Think Progress—Four Problems in Mitt Romney's Medicare Proposal: "Romney—who had leaked aspects of [his plan to partially privatize the Medicare program for future enrollees] during interviews—met with Rep. Paul Ryan (R-WI) before officially announcing his 'premium support' proposal at the end of last week, and Ryan, in turn, gushed the he is 'very pleased with these kind of entitlement reforms.' ... But this approach is still problematic. ... There is still no evidence that competition between private insurers and traditional Medicare will lower health care spending. ... Lower income seniors will pay more. ... Private plans will undoubtedly be encouraged to cherry-pick the healthiest beneficiaries and leave sicker applicants to traditional Medicare. ... Nothing in Romney's plan would actually reduce national health care spending."

Meanwhile, in the Eurozone...

The Guardian's live coverage of the day's events is here.

CNN—Italian lawmakers to take up economic reforms: "The Italian parliament is expected to face a crucial vote on budget reform measures Tuesday, as the country's prime minister comes under increasing pressure to resign amid unease over Italy's economy. Italy agreed to implement structural reforms during an European Union meeting in Brussels last month. Italian President Giorgio Napolitano said the reforms must be put in place or risk Italy's credibility in the international community. The budget vote comes after Prime Minister Silvio Berlusconi denied Monday's rumors that he might resign. But his main coalition partner added fuel to the fire Tuesday, telling reporters he had asked Berlusconi to take a sideways step."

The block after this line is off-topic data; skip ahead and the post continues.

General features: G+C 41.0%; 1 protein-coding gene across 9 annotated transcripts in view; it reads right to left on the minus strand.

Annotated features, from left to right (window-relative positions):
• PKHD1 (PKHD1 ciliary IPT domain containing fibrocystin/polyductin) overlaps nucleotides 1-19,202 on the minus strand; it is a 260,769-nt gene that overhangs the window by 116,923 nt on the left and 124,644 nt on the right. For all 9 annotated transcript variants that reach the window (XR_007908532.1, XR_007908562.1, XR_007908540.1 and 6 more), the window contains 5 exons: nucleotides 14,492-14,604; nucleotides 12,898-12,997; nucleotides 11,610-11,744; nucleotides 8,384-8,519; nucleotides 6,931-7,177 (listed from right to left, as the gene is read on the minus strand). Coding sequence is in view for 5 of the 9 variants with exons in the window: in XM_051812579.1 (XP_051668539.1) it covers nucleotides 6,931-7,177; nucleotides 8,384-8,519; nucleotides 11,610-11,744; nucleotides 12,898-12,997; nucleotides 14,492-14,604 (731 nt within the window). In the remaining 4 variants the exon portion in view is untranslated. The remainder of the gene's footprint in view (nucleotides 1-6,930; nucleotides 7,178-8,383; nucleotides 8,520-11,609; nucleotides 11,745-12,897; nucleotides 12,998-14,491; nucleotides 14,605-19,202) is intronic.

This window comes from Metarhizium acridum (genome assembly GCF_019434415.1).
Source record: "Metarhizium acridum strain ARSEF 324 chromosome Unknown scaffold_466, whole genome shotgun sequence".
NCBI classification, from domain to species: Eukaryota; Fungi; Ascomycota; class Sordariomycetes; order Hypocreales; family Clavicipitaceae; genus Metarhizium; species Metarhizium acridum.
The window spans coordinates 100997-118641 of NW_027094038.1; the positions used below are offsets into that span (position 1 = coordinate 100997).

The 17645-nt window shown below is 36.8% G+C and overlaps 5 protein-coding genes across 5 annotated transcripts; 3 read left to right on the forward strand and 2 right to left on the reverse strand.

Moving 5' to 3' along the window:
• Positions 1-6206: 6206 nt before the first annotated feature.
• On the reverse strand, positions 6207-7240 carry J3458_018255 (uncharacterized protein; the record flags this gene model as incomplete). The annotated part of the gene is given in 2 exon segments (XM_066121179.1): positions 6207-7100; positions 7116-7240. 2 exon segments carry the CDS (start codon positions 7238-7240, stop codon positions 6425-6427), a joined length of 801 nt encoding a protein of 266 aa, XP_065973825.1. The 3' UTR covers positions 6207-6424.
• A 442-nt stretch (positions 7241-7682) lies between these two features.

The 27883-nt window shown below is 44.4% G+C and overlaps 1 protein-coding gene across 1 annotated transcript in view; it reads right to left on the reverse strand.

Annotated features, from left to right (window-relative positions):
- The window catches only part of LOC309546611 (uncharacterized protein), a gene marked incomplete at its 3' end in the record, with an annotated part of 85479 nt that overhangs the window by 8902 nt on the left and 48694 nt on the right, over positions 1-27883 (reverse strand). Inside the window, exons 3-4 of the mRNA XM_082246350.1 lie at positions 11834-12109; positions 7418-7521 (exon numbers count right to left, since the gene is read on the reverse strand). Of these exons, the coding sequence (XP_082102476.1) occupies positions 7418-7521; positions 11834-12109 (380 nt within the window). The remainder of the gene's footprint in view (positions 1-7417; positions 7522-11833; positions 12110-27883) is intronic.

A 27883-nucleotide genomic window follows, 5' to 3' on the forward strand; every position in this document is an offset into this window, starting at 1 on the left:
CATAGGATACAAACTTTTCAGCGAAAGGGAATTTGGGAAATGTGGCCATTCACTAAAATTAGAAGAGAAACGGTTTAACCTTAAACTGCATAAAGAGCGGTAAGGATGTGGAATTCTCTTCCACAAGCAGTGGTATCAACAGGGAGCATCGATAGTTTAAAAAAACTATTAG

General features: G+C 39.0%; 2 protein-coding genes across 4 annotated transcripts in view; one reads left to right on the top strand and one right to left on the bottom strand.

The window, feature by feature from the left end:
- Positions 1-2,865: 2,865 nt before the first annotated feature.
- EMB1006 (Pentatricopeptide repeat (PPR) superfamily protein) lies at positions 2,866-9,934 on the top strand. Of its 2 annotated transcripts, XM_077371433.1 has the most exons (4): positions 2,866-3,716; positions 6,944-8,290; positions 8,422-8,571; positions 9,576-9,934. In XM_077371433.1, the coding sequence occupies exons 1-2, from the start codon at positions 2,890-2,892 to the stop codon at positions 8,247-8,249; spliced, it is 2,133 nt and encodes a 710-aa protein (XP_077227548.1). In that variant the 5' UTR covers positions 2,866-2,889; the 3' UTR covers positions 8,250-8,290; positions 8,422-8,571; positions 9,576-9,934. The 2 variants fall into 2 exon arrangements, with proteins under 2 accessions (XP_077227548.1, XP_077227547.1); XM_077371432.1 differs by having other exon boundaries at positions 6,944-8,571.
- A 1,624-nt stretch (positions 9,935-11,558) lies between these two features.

AP—New Greek premier expected to be named Tuesday: "Greece will get a new prime minister later Tuesday, a senior government official said, as the country's European partners ratcheted up the pressure for a swift resolution to the political crisis. Talks between current Prime Minister George Papandreou and opposition leader Antonis Samaras have dragged into a second day as they try to hammer out a power-sharing deal. The two agreed over the weekend to forge an interim government that will shepherd the country's new €130 billion ($179 billion) European rescue package through Parliament. Without the deal, agreed less than two weeks ago, Greece would go bankrupt, potentially wrecking Europe's banking system and sending the global economy back into recession. As yet, there are no precise details of when the new interim prime minister will be announced but the pressure is rising on Greek politicians to make decisions soon."